The first CM to make an appeal to emotion was Ronnie Steine, who characterized any legislative regulation of mixed-use ballpark development as a betrayal of trust and a "slap at integrity" (I tend to take Steine's habitual moralistic lectures to the council with a grain of salt given that he was caught stealing and lying in 2002 while Vice Mayor). Apparently, the CM did not get the memo that this is a dispassionate business agreement between competing interests. Some of those interests are the affected communities themselves who do not enjoy the privilege of sitting at the negotiating table when the Mayor, the State, the Sounds, and the developers meet. We rely on the council to represent us. Apparently, CM Steine would rather represent the Nashville Sounds, whom he also seemed to defend as having the right to cash in on past philanthropy in Nashville by getting a ballpark from Metro at minimal risk. Maybe charity is not its own reward after all.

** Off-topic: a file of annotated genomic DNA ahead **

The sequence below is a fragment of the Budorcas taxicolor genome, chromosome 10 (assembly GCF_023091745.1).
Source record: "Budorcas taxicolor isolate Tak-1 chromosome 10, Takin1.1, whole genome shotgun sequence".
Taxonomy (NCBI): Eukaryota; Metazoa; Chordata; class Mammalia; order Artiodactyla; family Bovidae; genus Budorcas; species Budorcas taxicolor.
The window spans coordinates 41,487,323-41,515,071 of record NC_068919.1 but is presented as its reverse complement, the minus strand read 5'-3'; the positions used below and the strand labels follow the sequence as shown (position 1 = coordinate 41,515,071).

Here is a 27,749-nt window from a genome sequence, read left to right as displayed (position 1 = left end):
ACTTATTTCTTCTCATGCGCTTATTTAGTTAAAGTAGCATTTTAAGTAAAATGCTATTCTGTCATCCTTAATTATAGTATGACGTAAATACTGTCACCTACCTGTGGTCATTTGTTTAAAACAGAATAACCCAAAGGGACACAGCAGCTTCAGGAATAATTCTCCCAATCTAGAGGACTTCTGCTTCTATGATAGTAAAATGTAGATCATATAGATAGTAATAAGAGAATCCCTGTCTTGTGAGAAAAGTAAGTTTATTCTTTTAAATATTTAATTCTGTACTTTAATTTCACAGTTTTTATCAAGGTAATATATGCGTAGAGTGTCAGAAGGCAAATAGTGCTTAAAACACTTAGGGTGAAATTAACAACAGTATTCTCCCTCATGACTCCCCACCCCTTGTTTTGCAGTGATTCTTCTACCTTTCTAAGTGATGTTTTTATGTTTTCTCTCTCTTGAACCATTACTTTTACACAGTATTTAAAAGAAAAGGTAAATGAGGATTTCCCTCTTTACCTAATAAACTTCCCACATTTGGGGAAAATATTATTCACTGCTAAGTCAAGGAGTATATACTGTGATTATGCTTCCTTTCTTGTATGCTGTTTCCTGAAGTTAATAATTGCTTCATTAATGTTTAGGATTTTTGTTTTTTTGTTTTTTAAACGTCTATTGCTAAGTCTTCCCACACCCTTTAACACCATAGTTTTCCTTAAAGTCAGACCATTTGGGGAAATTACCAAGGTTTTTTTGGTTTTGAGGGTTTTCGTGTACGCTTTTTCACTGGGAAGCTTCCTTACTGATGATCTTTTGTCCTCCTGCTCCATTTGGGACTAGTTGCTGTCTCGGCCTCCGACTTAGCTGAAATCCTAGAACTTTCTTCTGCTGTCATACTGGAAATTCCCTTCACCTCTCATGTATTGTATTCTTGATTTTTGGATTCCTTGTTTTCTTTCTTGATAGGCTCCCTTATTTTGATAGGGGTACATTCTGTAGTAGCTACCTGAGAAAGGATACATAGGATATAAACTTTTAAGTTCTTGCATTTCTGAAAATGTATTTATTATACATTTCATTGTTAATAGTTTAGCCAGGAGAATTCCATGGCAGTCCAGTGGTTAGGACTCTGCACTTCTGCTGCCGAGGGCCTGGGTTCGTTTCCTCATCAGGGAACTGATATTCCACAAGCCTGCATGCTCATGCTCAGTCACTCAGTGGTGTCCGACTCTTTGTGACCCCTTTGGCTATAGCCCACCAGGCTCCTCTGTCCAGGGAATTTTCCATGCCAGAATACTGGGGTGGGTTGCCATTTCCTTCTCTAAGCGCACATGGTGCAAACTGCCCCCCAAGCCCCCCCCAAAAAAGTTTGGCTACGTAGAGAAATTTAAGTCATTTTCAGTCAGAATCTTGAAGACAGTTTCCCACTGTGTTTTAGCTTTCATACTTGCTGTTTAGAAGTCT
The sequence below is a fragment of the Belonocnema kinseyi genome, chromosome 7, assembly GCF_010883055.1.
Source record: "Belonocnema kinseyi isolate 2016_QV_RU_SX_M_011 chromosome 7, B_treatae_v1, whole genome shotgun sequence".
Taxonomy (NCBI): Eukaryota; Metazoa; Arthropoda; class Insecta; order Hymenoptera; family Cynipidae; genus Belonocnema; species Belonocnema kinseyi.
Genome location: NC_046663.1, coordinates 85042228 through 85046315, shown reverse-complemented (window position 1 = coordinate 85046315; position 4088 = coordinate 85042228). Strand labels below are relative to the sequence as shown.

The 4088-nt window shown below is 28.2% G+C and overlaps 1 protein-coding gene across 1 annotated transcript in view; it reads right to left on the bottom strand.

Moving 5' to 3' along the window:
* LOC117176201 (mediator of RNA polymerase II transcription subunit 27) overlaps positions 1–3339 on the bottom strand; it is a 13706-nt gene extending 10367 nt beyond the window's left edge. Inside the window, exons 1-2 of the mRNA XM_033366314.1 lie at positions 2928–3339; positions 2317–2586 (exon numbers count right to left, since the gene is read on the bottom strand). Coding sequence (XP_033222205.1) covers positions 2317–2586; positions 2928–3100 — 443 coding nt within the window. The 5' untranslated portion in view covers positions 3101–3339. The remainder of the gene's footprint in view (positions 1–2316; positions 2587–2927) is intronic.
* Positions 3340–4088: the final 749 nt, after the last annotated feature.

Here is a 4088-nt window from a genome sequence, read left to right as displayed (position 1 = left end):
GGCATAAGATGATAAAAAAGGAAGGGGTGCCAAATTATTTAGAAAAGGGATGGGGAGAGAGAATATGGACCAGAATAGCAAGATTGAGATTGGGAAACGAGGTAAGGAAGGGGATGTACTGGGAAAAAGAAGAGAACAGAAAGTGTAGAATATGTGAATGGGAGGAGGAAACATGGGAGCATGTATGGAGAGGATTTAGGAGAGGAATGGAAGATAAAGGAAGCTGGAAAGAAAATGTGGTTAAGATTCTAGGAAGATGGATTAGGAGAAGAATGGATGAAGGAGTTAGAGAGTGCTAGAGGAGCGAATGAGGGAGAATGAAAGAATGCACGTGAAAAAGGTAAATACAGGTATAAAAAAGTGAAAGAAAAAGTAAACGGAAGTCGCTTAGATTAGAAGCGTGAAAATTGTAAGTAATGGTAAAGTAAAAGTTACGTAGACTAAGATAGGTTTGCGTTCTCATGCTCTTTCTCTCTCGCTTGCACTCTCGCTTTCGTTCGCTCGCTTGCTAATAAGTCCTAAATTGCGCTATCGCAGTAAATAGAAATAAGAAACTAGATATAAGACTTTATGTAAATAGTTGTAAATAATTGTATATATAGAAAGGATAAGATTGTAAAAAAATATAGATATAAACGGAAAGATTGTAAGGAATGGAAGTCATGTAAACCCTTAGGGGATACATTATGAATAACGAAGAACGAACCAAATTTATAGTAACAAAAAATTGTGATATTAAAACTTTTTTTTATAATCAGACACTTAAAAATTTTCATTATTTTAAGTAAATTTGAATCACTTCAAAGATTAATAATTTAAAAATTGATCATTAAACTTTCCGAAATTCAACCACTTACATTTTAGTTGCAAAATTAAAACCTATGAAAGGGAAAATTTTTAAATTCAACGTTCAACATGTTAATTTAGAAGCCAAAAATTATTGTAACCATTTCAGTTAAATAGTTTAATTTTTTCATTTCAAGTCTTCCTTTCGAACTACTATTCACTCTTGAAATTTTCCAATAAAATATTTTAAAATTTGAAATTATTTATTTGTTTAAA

There was also melodramatic CM Jerry Maynard, who claimed not to be resorting to hyperbole when he resorted to hyperbole: any attempt to regulate or otherwise mitigate the risk of a massive transfer of public wealth to private developers would "kill the deal" for a new ballpark. Not necessarily known for keeping a poker face or staying stoic in tense situations, CM Maynard not only appealed to fear and panic, but he practically tipped developers to our signs. Much of baseball is built on deception. CM Maynard showed no grasp of that fact. We rely on CMs to stand up for us, to represent us in these negotiating process. He totally abdicated to developers, who had to be very pleased with his frantic performance. What is worse, he insinuated that the role of the council is simply to rubber stamp the Mayor's decisions without any recourse to the community's informed consent. Why did we elect him if he is simply going to be a bat boy for the Mayor's Office?